- The Washington Times - Thursday, July 31, 2003

The presidential campaign of Sen. John Edwards said yesterday that the millionaire lawyer paid the District more than $11,000 in back taxes on his Georgetown mansion yesterday, after The Washington Times disclosed the delinquent bill.

The D.C. Office of Tax and Revenue had no record of the payment at 4:30 p.m. yesterday, but a clerk said her records would not reflect any payments made yesterday.

Four months late, Mr. Edwards failed to pay the bill on his $3.8 million mansion until yesterday, the same day that The Times reported the delinquency and one day after the North Carolina Democrat’s office first learned of The Times’ inquiries. Mr. Edwards’ career as a personal-injury lawyer has netted him a personal worth of between $12 million and $30 million.

Presidential campaign spokeswoman Jennifer Palmieri said in a statement, “As soon as the Edwards[es] received a copy of the tax notice for their property from the D.C. government, they paid it immediately.”

Asked specifically in a telephone call later whether that meant they paid the bill yesterday, Ms. Palmieri said, “Yes.”

The tax flap follows several instances in past years when Mr. Edwards and his wife, Elizabeth, were late paying their bills on automobiles in North Carolina and on their Raleigh home.

Ms. Palmieri acknowledged: “There have been times when some of the Edwards’ automobile and property taxes were paid late. Those taxes and appropriate penalties were paid in full years ago.”

She added that “Senator Edwards takes full responsibility for any of those bills that were paid late.”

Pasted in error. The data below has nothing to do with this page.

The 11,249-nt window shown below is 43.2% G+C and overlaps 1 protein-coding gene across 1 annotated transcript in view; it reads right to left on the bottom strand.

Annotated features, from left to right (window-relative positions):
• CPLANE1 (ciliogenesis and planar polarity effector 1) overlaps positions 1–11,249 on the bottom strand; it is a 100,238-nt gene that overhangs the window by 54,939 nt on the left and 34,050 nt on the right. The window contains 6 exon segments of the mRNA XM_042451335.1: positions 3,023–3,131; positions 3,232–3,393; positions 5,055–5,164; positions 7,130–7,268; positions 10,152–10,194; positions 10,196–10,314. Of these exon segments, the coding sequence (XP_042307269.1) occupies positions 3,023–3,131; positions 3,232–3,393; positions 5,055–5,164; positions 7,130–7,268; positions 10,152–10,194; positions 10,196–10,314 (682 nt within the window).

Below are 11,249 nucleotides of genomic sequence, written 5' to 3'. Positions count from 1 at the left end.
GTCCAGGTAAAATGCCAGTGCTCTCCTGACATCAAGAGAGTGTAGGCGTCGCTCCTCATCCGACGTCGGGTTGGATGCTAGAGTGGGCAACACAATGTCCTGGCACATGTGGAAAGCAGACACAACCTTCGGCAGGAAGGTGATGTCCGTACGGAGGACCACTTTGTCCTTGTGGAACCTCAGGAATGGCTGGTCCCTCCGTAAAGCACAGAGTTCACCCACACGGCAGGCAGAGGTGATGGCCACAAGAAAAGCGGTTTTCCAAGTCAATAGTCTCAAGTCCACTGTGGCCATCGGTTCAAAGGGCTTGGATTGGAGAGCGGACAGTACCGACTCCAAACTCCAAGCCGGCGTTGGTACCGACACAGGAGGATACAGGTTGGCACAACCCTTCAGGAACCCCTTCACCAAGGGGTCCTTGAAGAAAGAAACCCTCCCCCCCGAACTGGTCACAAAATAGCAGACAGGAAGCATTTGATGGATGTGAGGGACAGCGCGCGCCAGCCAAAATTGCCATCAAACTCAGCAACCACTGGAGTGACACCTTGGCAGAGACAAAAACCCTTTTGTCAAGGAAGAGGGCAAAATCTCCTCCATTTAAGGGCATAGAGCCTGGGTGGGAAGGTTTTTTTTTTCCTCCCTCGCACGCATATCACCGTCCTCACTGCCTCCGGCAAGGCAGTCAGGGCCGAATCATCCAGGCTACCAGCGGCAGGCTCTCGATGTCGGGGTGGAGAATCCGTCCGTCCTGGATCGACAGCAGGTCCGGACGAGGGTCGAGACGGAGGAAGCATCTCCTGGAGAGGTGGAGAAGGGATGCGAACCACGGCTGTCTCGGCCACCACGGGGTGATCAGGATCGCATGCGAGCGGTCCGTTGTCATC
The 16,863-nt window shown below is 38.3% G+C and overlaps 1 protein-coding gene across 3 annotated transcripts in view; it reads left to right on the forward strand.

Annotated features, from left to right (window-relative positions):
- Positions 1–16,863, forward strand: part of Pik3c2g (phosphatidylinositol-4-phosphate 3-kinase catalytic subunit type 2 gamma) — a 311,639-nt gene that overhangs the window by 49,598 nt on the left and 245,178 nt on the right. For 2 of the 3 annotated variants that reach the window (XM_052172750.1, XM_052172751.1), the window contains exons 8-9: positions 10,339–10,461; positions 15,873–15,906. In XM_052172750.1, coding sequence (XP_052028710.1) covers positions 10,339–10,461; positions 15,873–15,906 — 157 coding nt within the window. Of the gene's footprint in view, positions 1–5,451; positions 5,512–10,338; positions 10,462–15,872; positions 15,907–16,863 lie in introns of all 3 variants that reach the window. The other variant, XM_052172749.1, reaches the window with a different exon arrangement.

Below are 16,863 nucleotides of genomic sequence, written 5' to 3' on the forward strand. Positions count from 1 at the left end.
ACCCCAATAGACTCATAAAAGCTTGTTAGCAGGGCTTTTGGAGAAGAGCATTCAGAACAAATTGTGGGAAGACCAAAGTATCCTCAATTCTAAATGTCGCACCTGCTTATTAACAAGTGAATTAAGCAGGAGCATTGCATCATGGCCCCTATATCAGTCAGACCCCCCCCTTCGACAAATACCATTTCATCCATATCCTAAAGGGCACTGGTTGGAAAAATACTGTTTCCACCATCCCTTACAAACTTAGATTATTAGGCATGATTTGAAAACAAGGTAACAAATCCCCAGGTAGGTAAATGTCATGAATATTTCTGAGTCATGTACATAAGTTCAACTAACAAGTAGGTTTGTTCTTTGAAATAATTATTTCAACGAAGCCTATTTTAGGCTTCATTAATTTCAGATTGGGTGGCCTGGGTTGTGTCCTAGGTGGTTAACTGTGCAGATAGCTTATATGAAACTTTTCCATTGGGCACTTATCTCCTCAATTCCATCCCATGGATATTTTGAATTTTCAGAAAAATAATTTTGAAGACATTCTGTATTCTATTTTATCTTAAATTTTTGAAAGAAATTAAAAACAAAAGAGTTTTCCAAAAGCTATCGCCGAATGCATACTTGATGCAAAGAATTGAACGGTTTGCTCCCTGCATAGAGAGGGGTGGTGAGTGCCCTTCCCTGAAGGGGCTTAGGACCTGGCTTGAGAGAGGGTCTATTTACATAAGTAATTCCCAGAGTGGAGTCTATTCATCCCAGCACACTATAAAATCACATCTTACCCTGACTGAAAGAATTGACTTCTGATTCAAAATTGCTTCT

Mr. Edwards and his wife bought the eight-bedroom, 6,672-square-foot Georgetown home last year. Since then, they have rented another home in the District while extensively renovating the 1820 home.

The Edwardses are trying to sell the house now, according to several published reports, though the house is not listed on the Multiple Listings Service used by area Realtors.

On the presidential campaign trail, Mr. Edwards often attacks President Bush for his tax cuts, which he says are designed to benefit only the wealthy.

“They have driven up the share of the tax burden for most working people and driven down the burden on the richest few,” Mr. Edwards said of the Bush administration at a speech in June at Georgetown University.

In a press release earlier this month, Mr. Edwards charged: “The reason deficits are growing and hard-working Americans’ property taxes and sales taxes are going up is because this president doesn’t know how to manage people’s money.”

Republicans in his home state were quick to react yesterday to the news of Mr. Edwards’ tax delinquency.

“This is absolutely disgraceful,” said Linda Daves, interim chairman of the North Carolina Republican Party, in a statement. “This pattern of stunning irresponsibility with his public duties is count number one in the indictment of his ability and fitness for public office.”

Ms. Daves also jumped at the opportunity to draw a distinction between the multimillionaire personal-injury lawyer and his constituents.

“Senator, those ‘regular people’ that you claim so nobly to be running to represent pay their taxes,” she said. “The hypocrisy of your words versus your actions is simply overwhelming.”

In South Carolina, where Mr. Edwards was born and a state crucial to winning the presidential nomination, Republicans issued a release about “The Edwards Tax Plan” that “divides America into two categories.”

For “Regular Hard Working Americans: Repeal Bush tax cut, take money out of the pockets of hard working Moms and Dads and grow big Government.”

For “Filthy Rich U.S. Senators with Multi-Million Dollar Mansions: Eliminate property taxes. Don’t worry about paperwork. Just don’t pay them!”

South Carolina Republican Party Chairman Katon Dawson said he was “impressed that one of the Democrats finally came out with a tax-cut plan.”

“And while we appreciate Senator Edwards’ new passion for lower taxes,” he said, “this kind of targeted tax relief is probably not the fair shake most hard-working regular Americans are looking for right now.”


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